Diary, 11/15 to 11/19/19

Copyright 2019 by Alan Carl Nicoll
All Rights Reserved

Alan's Ant
“Robot Ant” by Alan, after Beany & Cecil cartoon from the ’50s

{11/15/19}  Weight 220.0.

One advantage of owning a laptop is that, when your power goes out, you still have a computer.  Though you won’t necessarily be able to read the keyboard.  My power went out around midnight (an alarming knock at the front door from the hired help) and could be out most of the day due to an automobile accident that destroyed some equipment.  Anyway, being unable to read conveniently this morning, at least I can write.  And if the problem continues throughout the day, well, going to the Southwest Library also would make sense, since I learned yesterday that I have a book on hold there.

Long dream this morning of me in the neighborhood of my growing up, and indeed, returning to my home of 21 years.  When I came in the door, expecting to see my mother, I found instead another relative, I think maybe an aunt.  There was more earlier, but I don’t care to describe it.

Well, Ben (organizer of “Shut Up and Write”) had a copy of The Bullet Journal Method at our meeting yesterday, a book I had bought for Pablo about three months ago but disdained for myself.  On giving it a brief look, I saw that there were things in the back that went beyond the immediate subject, in particular, a chapter titled “Inertia” caught my interest.  We had a good conversation (Pablo and E also participating) until Pablo got to droning on about various things.  So Pablo and I went to Barnes & Noble, where I obtained a copy and sat for a few minutes in the café, looking through it.  I decided to buy it.  I’m pretty sure that I won’t follow the “BuJo” system, but I thought it worth buying because if I get even one idea that I use from it, it’s worth the $26.  (Annoyingly, I didn’t think to check for the current Videohound book.)  I expressed, rather too strongly, my displeasure with his urging Ben to start a blog, since he is already doing something in that line and he works in a related area—as well as his [Pablo’s] generally boring conversation (gossip about some movie stars, mostly).  He proved to be unable to change the subject, so in the end it amounted to letting him bore me by saying what he would say.  At one point I felt it necessary to apologize for “being crabby,” though the criticism was well-deserved.  But, seriously, these days I have rather less patience with him, perhaps exacerbated by my recent seeming rededication to “seriousness,” thus a reduced tolerance for nonsense and time-wasting.  I think yesterday I lost ninety minutes, maybe more, to his chin-wagging.  I’m too old to be squandering time on something I find unpleasant.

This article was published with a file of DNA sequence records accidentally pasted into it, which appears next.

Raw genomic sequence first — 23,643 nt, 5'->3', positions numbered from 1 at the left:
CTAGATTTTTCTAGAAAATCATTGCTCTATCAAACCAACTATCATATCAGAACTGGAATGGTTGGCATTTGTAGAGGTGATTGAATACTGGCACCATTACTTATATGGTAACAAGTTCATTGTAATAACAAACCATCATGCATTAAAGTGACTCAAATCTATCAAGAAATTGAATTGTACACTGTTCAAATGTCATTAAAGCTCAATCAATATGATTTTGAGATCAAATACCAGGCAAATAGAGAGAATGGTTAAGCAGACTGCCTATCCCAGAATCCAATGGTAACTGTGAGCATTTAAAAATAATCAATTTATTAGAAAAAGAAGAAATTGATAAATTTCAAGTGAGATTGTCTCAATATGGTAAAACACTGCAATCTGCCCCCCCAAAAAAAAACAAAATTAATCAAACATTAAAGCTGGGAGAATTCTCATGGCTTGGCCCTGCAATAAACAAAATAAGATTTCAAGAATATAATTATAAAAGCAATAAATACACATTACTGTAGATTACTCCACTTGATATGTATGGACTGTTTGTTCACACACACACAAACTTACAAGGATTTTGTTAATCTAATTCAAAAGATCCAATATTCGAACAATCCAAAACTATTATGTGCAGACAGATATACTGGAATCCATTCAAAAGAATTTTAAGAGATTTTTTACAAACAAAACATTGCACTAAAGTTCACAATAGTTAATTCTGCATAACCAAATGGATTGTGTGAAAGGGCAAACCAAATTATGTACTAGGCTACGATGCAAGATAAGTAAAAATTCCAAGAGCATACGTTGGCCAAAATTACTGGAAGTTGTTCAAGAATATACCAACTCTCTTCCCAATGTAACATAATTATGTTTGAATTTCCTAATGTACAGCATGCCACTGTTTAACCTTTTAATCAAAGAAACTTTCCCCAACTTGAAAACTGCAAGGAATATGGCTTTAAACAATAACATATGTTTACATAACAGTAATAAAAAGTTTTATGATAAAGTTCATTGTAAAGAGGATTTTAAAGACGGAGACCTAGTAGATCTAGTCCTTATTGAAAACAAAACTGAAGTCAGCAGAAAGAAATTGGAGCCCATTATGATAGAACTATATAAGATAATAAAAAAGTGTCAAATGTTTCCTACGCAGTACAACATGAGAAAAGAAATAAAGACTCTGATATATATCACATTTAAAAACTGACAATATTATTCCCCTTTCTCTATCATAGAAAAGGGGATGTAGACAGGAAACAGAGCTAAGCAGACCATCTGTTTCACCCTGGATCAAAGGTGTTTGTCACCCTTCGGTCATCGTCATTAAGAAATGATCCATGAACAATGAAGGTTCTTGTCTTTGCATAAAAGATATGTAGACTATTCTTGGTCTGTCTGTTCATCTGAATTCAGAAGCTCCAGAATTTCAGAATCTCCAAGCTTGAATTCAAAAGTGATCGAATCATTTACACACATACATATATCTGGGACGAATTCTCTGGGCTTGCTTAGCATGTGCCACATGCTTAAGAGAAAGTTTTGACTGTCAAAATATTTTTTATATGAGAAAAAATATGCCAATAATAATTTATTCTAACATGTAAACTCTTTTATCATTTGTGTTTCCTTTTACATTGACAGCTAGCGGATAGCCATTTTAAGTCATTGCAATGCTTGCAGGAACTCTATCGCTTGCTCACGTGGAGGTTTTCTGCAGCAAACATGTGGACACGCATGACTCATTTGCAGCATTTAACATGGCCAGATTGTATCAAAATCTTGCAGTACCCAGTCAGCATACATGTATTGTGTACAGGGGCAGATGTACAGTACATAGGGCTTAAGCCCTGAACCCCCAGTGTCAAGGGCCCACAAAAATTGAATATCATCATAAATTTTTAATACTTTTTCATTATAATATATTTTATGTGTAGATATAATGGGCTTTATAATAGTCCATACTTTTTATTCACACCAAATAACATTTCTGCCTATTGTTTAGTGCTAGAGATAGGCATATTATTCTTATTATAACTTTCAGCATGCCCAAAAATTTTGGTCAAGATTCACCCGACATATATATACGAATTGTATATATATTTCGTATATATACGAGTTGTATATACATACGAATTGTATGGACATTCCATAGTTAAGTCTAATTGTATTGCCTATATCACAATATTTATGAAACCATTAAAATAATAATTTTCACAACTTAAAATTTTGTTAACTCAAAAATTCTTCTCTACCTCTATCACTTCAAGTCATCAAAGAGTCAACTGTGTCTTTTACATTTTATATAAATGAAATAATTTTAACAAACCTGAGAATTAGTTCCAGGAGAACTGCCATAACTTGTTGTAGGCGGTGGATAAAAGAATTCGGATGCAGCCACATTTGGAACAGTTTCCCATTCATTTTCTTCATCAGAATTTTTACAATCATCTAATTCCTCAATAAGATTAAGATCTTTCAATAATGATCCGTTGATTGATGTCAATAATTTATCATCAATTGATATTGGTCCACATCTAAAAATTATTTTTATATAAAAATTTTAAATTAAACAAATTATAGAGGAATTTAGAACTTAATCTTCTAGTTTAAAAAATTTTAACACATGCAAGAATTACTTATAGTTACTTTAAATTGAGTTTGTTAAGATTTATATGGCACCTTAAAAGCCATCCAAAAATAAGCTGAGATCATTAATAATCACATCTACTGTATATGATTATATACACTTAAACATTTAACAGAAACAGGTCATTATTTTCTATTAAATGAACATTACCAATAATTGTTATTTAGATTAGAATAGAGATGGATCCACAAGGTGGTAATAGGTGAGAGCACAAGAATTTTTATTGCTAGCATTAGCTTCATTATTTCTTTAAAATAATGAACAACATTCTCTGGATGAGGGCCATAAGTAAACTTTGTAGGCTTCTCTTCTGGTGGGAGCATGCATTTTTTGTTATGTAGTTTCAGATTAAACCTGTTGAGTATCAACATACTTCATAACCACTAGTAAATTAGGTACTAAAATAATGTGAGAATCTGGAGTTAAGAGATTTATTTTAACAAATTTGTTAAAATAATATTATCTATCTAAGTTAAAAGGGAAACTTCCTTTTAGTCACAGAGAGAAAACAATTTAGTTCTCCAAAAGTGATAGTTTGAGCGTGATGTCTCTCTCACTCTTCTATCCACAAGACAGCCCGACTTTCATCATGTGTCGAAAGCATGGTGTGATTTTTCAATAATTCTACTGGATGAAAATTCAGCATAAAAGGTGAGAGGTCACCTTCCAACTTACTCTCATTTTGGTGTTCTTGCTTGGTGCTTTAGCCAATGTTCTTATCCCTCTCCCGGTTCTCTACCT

What the “Inertia” chapter advised was that, when facing a block like writer’s block or perhaps a willpower challenge, one should think about it in detail, examining the assumptions under the surface, more or less.  This is of course what Fritz recommends when facing an unpleasant emotion—“Go deeper into it.”  It seems I did that in the last paragraph.

My apartment is especially poor in outside light, so I may go to MacDonald’s for breakfast, if for no other reason than that eating in the dark is unappealing.  That would also let me get in a little reading.  Today threatens to be tedious.

I’m feeling twinges of hunger, but I’ve missed the 7:00 bus; so, 7:30.  It’s actually light enough in here to eat breakfast, but of course I wouldn’t be able to watch TV, so I’m going.

Frankl’s Man’s Search for Meaning, which I’ve read and appreciated at least four times (at least the second half), this time isn’t doing much for me—not because I remember it too well, just that I’m feeling unpersuaded.  Also, Jourard’s The Transparent Self hasn’t caught my interest.  And I’m feeling uninvolved in Gestalt Therapy: Excitement and Growth in the Human Personality—it’s slow starting (which, of course, is an emotion I “generate,” according to Fritz).